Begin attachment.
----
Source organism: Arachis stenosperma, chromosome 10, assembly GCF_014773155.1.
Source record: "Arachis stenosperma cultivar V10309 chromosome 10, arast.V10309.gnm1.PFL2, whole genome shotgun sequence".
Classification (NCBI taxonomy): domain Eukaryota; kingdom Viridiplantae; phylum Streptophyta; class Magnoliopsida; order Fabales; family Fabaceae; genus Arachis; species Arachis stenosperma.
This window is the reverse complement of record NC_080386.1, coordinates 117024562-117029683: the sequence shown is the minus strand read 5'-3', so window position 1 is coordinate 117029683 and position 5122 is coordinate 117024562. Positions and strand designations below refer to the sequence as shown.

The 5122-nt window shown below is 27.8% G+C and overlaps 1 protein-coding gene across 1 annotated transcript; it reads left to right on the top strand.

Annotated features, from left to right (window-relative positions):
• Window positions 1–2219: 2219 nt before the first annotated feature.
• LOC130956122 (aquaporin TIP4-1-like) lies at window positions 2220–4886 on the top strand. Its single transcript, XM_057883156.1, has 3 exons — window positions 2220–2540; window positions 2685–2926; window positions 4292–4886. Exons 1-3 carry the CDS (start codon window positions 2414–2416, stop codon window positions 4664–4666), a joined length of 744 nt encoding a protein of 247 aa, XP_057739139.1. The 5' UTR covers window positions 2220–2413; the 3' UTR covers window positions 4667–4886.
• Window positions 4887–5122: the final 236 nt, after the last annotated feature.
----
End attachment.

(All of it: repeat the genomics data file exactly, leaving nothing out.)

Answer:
Source organism: Arachis stenosperma, chromosome 10, assembly GCF_014773155.1.
Source record: "Arachis stenosperma cultivar V10309 chromosome 10, arast.V10309.gnm1.PFL2, whole genome shotgun sequence".
Classification (NCBI taxonomy): domain Eukaryota; kingdom Viridiplantae; phylum Streptophyta; class Magnoliopsida; order Fabales; family Fabaceae; genus Arachis; species Arachis stenosperma.
This window is the reverse complement of record NC_080386.1, coordinates 117024562-117029683: the sequence shown is the minus strand read 5'-3', so window position 1 is coordinate 117029683 and position 5122 is coordinate 117024562. Positions and strand designations below refer to the sequence as shown.

The 5122-nt window shown below is 27.8% G+C and overlaps 1 protein-coding gene across 1 annotated transcript; it reads left to right on the top strand.

Annotated features, from left to right (window-relative positions):
• Window positions 1–2219: 2219 nt before the first annotated feature.
• LOC130956122 (aquaporin TIP4-1-like) lies at window positions 2220–4886 on the top strand. Its single transcript, XM_057883156.1, has 3 exons — window positions 2220–2540; window positions 2685–2926; window positions 4292–4886. Exons 1-3 carry the CDS (start codon window positions 2414–2416, stop codon window positions 4664–4666), a joined length of 744 nt encoding a protein of 247 aa, XP_057739139.1. The 5' UTR covers window positions 2220–2413; the 3' UTR covers window positions 4667–4886.
• Window positions 4887–5122: the final 236 nt, after the last annotated feature.